This reflection has been dug-out of a dusty folder and was written in my first year of teaching and PGCE, 2009. At a time when the complexities of teaching seem too big to overcome, I hope I’ll find some solace in the optimism and naivety of ‘my first reflection.’
“Every day we are faced with a room full of expectant faces, all waiting to learn and eager to participate… oh, how I wish this were a reality!
At 2pm on a sunny Wednesday in September of 2009 I stepped into my first lesson. My head was swimming with anticipation and I was filled with the hope that I would be the ‘Miss Honey’ in a room brimming with Matildas. I felt I had planned for any eventuality and was convinced that if the students could see how ‘nice’ I was and all the effort I had put in then I couldn’t go far wrong.
These thoughts were coldly interrupted by the cynical words I had just encountered in the staffroom: ‘Watch out for the ones who sit at the back.’ ‘None of them will bring pens.’ ‘All of them hate to read and write.’ ‘I wouldn’t expect any sane conversation out of a single one of them if I were you,’ and the rather scary, ‘just come back through if it all gets out of hand; one of us will step in and pull them apart!’ Dwelling on these thoughts; I had visions of chairs being thrown and a feeling of bewilderment fell about me.
It was then that the words still ringing in my ears were drowned out by the grating of a door handle and muffled chattering which I can still hear now: my first student and oh, what a student she was! I greeted her with a smile (unorthodox to smile before half-term, I know!) and she fired back a grunt, gave a glance to the floor and sauntered to the back of the class where she slammed her bag down and put in her headphones. I didn’t lose hope and as the other students filed through the door, I optimistically decided things could only get better.
Well, my ‘getting to know you’ activity fell down like a lead- balloon. There was very little written on what I thought were fun ‘complete the sentence’ sheets and when it came to setting the ground rules; they were being broken before pen had even been put to the paper I had been so happily setting out just 20 minutes previously. I persevered with the ‘getting to know the course’ and each other chat when I reached the point I imagine every new teacher reaches: I have no resources or experience to fall back on, this hasn’t gone according to my very detailed plan, that door looks rather inviting, ‘Ok folks, that’s all for today, see you all next week!’ Abandon ship!
Ok, so there were no punch-ups, crude comments or flying objects. I suppose I had survived my first so-called lesson and so I traipsed with far less enthusiasm into my next class; my rose tinted spectacles crushed under my defeated stomp.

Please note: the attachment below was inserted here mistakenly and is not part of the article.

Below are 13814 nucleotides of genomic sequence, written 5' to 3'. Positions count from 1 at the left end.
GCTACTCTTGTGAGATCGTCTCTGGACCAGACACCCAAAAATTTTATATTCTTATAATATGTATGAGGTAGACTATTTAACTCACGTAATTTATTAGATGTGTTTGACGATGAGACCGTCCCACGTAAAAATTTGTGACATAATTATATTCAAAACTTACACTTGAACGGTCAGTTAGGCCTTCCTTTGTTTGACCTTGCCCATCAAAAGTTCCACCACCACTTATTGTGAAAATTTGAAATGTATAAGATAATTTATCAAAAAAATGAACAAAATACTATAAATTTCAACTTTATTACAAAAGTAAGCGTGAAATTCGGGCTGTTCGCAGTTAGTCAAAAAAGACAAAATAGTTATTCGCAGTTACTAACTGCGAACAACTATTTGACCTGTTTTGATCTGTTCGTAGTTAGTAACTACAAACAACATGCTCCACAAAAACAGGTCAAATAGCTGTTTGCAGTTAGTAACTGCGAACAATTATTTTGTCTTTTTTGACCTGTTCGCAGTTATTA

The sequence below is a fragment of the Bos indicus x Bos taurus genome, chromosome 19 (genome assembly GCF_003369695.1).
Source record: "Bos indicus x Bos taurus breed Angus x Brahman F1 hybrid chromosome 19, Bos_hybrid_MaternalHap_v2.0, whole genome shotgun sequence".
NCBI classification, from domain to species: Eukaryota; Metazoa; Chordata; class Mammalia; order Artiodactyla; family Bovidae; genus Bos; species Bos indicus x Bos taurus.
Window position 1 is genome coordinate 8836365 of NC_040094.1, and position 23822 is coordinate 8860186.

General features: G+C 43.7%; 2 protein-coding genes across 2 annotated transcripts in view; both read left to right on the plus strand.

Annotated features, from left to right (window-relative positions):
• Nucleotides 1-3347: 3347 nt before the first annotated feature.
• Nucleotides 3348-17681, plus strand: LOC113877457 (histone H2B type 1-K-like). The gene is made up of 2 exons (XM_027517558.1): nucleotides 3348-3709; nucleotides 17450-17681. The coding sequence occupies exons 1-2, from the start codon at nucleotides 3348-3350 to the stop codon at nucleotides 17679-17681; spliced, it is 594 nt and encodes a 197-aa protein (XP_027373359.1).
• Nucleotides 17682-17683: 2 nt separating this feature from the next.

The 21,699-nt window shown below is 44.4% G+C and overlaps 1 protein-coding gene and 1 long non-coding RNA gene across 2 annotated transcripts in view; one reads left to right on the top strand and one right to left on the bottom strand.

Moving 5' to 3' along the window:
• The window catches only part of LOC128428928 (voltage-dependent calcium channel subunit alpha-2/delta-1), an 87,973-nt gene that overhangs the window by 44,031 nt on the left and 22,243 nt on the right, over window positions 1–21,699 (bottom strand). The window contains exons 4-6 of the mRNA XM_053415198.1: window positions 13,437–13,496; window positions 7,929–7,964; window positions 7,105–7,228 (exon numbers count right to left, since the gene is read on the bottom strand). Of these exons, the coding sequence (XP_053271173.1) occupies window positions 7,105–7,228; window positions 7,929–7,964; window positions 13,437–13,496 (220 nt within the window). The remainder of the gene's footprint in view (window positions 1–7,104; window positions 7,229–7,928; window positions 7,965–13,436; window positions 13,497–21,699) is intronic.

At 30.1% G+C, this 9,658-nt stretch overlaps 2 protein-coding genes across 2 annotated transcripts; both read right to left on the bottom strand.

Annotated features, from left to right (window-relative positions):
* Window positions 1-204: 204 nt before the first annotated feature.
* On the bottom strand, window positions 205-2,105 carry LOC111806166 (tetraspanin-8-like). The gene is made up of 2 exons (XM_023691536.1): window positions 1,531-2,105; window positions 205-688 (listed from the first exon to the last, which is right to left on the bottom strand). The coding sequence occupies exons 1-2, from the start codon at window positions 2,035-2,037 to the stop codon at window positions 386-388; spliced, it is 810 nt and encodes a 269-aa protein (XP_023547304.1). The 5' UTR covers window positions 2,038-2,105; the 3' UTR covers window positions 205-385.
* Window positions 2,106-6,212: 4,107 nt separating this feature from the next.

A few weeks went by and students in this particular class were still not ‘playing ball’. I spoke to colleagues, read books, scoured the internet for ‘effective’ behaviour management strategies but to little avail. However, one week it seemed I must have made some progress; the one student I had most difficulty with said ‘hiya’ on her way in. This was surely success indeed?! The weeks wore on and I began to have more fun with the students. We all relaxed a little more as we got to know one another. They found I wasn’t the shouting kind of teacher and they rather liked that. By the end of the year, we would have full on conversations in the corridors around College and the lessons were wholly enjoyable; spending time with these complex, bright and intelligent characters became the highlight of my week.
A growing love for teaching
That is the wondrous thing about teaching, just when you’ve written it, yourself, and them off; it surprises you!
I still have difficult days but I can honestly say that I’m already gaining resources and experiences to help me deal with many situations and since that day I haven’t abandoned ship.
Behaviour management is not my strong point but I’m willing to work on it;. After all, what bigger kick could there be in life than one of your most difficult students saying that they enjoyed your lesson? Or having a kid who is always late, turn up on time with homework in hand? The little things have begun to get me through the days and the pleasing thought that there will be a tomorrow to sort out the many problems gets me through the nights.
Present day, 2013
When I attended the interview for this first teaching position, having never taught a day in my life, I was petrified yet uncharacteristically confident. The day is crystal clear in my mind apart from one question I was asked; all I remember was my answer:
‘I would be over the moon if just one of my students passed. I’d feel as though I’d done my job.’
Looking back, I don’t know how I even secured that job but I did. Since then, I have seen several students through their exams but there is always one, each year, whose success I feel over the moon about. This year, it was a student who’d sat her GCSE English three times already. On the fourth attempt, she passed.
And now, right now, I feel as though I’ve answered the question posed by my other post that has taken me all day to write. I can’t believe it!
My role is essential because without me, my constant encouragement, my nice smile and my extra tuition, that student, and others like her, would never have had the confidence to believe they could do it.
So yes, for at least one student a year, my role is essential, and that’s good enough for me. My day is no longer wasted. I feel like I can move on. Maybe the question of your role is still there but I have never felt such a relief to have answered a question in my whole life. Honestly. I am no longer asking why I’m here, I’m just glad that I am!